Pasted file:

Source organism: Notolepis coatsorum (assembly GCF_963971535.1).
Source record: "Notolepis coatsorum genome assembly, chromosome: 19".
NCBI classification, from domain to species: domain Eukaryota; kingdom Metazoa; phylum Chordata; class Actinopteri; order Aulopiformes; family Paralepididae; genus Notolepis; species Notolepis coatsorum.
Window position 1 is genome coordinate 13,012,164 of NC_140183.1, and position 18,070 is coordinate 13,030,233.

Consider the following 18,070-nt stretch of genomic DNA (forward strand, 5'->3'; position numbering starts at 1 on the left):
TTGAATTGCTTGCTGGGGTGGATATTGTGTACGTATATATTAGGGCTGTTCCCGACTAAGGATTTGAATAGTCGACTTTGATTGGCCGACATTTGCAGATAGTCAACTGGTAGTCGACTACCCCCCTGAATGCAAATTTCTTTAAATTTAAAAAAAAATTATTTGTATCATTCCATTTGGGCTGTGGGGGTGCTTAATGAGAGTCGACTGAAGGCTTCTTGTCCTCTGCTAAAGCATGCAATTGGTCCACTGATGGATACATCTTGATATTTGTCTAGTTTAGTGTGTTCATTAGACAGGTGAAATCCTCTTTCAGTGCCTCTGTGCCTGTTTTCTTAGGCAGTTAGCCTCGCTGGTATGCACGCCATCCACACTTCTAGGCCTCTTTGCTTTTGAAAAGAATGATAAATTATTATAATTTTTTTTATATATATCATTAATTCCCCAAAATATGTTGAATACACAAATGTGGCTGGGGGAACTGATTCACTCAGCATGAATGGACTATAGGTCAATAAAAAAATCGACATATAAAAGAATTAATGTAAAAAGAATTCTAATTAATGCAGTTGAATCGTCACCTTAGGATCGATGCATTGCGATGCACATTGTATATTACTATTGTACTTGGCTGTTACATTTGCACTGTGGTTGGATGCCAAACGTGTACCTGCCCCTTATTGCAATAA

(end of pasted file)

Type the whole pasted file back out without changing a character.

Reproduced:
Source organism: Notolepis coatsorum (assembly GCF_963971535.1).
Source record: "Notolepis coatsorum genome assembly, chromosome: 19".
NCBI classification, from domain to species: domain Eukaryota; kingdom Metazoa; phylum Chordata; class Actinopteri; order Aulopiformes; family Paralepididae; genus Notolepis; species Notolepis coatsorum.
Window position 1 is genome coordinate 13,012,164 of NC_140183.1, and position 18,070 is coordinate 13,030,233.

Consider the following 18,070-nt stretch of genomic DNA (forward strand, 5'->3'; position numbering starts at 1 on the left):
TTGAATTGCTTGCTGGGGTGGATATTGTGTACGTATATATTAGGGCTGTTCCCGACTAAGGATTTGAATAGTCGACTTTGATTGGCCGACATTTGCAGATAGTCAACTGGTAGTCGACTACCCCCCTGAATGCAAATTTCTTTAAATTTAAAAAAAAATTATTTGTATCATTCCATTTGGGCTGTGGGGGTGCTTAATGAGAGTCGACTGAAGGCTTCTTGTCCTCTGCTAAAGCATGCAATTGGTCCACTGATGGATACATCTTGATATTTGTCTAGTTTAGTGTGTTCATTAGACAGGTGAAATCCTCTTTCAGTGCCTCTGTGCCTGTTTTCTTAGGCAGTTAGCCTCGCTGGTATGCACGCCATCCACACTTCTAGGCCTCTTTGCTTTTGAAAAGAATGATAAATTATTATAATTTTTTTTATATATATCATTAATTCCCCAAAATATGTTGAATACACAAATGTGGCTGGGGGAACTGATTCACTCAGCATGAATGGACTATAGGTCAATAAAAAAATCGACATATAAAAGAATTAATGTAAAAAGAATTCTAATTAATGCAGTTGAATCGTCACCTTAGGATCGATGCATTGCGATGCACATTGTATATTACTATTGTACTTGGCTGTTACATTTGCACTGTGGTTGGATGCCAAACGTGTACCTGCCCCTTATTGCAATAA